Wednesday, October 10, 2012

'Chicago Fire' Premiere Review - 1.01 Pilot

        On the series premiere of NBC's Chicago Fire, Lt. Matthew Casey and Lt. Kelly Severide blame each other after the death of one of their own; Casey also is dealing with his separation from Dr. Hallie; Chief Wallace Boden is confronted by important personal decisions; paramedics Gabriela Dawson and Leslie Shay face an investigation; Peter Mills joins the squad; and veteran Christopher Herrmann loses his home to foreclosure.

        The show that NBC is selling in its advertisements and its descriptions is almost completely different than what this show actually is. The marketing makes this show sound and look very exciting with some great people to look at. Unfortunately, the actually version is a muddled-down firefighter drama with bland characters and no instant spark that makes me want to see Episode 2.
        The main issue with this pilot is that none of the characters really "light" up as much as the show wants them to. The most entertaining parts of this pilot were the fires even though those scenes made it very difficult to distinguish which character was which. Thusly the emotional aspects that the show builds to in the final act is very underwhelming as it is confusing to remember where everyone is and which ones were injured. The main characters were also very poorly crafted as each one only had one thing that truly defined them as a character. Casey is the lead firefighter but he is only memorable for going through a separation. Severide is a hot head taking drugs. The chief has weird scarring on his back. Herrmann apparently lost his house in the pilot's biggest throwaway line. There's a new guard to the station. The two females are paramedics and one is a lesbian. The other (Monica Raymund) was the best utilized character in terms of an ongoing story throughout the pilot but even she suffered from a lack of personality. All of these elements can pay off done the line as they got more focus on each one. The pilot literally took a second to define each character and their tragic story and then did nothing to develop them.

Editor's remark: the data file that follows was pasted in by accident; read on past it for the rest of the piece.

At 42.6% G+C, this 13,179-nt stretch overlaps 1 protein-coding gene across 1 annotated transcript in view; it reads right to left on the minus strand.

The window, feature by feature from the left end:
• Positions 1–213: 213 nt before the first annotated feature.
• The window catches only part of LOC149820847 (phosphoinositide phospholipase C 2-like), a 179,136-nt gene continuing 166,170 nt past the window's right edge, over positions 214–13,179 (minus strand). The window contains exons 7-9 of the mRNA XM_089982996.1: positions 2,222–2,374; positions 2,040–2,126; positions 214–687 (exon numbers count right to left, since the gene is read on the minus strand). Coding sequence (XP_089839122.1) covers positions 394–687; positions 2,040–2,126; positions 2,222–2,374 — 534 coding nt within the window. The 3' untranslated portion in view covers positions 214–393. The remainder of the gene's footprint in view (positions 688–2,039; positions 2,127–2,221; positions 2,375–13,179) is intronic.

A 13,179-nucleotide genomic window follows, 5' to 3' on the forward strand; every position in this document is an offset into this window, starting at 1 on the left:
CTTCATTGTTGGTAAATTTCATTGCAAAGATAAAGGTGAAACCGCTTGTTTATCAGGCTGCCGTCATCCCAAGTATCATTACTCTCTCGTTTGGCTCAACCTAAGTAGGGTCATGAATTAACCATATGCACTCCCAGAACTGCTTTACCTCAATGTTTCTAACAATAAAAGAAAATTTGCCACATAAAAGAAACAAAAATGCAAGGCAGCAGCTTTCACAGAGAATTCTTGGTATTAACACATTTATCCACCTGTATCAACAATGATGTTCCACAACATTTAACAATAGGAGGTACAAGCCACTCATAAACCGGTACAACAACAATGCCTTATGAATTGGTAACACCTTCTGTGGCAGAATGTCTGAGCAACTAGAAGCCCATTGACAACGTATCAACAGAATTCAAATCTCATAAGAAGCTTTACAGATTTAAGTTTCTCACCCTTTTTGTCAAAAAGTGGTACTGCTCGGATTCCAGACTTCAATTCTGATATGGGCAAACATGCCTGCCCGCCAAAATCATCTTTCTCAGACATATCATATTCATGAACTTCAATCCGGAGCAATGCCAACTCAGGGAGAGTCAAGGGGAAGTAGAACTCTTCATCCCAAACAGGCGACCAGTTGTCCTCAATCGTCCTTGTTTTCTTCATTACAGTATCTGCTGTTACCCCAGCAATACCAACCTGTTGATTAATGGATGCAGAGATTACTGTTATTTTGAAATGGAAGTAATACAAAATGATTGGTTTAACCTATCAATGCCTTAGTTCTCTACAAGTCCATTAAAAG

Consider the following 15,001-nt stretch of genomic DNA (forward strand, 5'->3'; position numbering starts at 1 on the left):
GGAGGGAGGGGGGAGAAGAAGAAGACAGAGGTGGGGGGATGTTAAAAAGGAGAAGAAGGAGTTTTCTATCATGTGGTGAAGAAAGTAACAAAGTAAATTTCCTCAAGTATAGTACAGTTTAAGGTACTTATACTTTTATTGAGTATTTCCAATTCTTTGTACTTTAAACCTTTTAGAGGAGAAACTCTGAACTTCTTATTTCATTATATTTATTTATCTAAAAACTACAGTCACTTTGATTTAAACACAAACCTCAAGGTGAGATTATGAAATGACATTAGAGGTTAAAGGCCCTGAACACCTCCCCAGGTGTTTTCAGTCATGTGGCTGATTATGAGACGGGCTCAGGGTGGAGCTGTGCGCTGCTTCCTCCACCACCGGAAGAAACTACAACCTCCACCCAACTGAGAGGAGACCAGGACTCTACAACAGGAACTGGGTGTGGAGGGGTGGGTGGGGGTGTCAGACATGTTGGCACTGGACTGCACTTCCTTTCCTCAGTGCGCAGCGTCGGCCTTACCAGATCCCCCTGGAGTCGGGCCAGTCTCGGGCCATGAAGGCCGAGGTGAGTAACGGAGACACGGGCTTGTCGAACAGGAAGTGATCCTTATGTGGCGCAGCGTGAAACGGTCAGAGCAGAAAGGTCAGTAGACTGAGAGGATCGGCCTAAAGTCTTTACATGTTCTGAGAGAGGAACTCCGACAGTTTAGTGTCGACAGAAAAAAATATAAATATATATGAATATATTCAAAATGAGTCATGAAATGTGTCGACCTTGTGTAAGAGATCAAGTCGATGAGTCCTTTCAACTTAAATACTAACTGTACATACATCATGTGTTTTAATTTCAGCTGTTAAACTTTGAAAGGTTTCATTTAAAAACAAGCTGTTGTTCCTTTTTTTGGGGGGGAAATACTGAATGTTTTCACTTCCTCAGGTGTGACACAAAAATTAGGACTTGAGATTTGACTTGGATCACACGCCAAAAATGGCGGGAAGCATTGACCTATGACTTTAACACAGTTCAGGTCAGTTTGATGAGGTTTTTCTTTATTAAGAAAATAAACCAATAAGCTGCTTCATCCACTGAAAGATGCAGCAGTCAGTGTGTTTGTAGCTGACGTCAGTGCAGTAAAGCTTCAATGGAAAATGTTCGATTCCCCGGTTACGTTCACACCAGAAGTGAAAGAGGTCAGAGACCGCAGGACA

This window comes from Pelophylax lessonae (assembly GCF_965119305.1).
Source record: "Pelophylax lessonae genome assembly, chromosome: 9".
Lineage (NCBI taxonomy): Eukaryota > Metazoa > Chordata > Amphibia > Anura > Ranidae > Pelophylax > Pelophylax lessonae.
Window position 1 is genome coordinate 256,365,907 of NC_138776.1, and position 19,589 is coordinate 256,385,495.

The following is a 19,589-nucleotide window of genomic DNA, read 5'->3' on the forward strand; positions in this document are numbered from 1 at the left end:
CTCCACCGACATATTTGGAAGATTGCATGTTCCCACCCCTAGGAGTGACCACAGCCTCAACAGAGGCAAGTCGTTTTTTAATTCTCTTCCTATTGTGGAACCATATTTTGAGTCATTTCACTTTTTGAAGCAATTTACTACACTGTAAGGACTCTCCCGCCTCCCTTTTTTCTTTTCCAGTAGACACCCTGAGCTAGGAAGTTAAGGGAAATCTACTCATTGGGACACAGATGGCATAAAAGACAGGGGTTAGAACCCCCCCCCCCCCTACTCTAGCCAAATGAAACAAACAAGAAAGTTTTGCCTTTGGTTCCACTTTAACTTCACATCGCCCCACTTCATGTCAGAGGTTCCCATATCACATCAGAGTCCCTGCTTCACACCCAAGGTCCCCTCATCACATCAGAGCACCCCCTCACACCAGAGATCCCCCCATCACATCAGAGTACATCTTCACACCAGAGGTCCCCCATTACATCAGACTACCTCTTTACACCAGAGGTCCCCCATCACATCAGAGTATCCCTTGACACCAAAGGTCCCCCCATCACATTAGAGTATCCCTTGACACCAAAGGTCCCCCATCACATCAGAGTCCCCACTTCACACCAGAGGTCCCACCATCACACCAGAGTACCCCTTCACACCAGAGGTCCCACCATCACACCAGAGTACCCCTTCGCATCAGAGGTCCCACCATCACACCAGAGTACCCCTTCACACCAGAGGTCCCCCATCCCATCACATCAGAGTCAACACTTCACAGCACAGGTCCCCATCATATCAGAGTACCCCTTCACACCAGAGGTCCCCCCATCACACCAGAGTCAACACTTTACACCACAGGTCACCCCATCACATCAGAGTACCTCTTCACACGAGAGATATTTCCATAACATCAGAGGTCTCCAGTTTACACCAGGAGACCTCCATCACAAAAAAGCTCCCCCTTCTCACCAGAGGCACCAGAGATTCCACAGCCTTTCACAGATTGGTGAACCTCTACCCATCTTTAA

By the end of the pilot, I cared about all of these characters about the same as I had after just seeing the 3-minute preview for the series. The show had forty minutes and still couldn't effectively craft unique characters who drive the story instead we got plots that characters have to react to. Sure that structure could work for episodic television but it is not the best strategy to use for a pilot and the show deadly suffers from it.

So what did everyone think of the premiere? Did you find many of the characters to be too bland? Share your thoughts in the comments.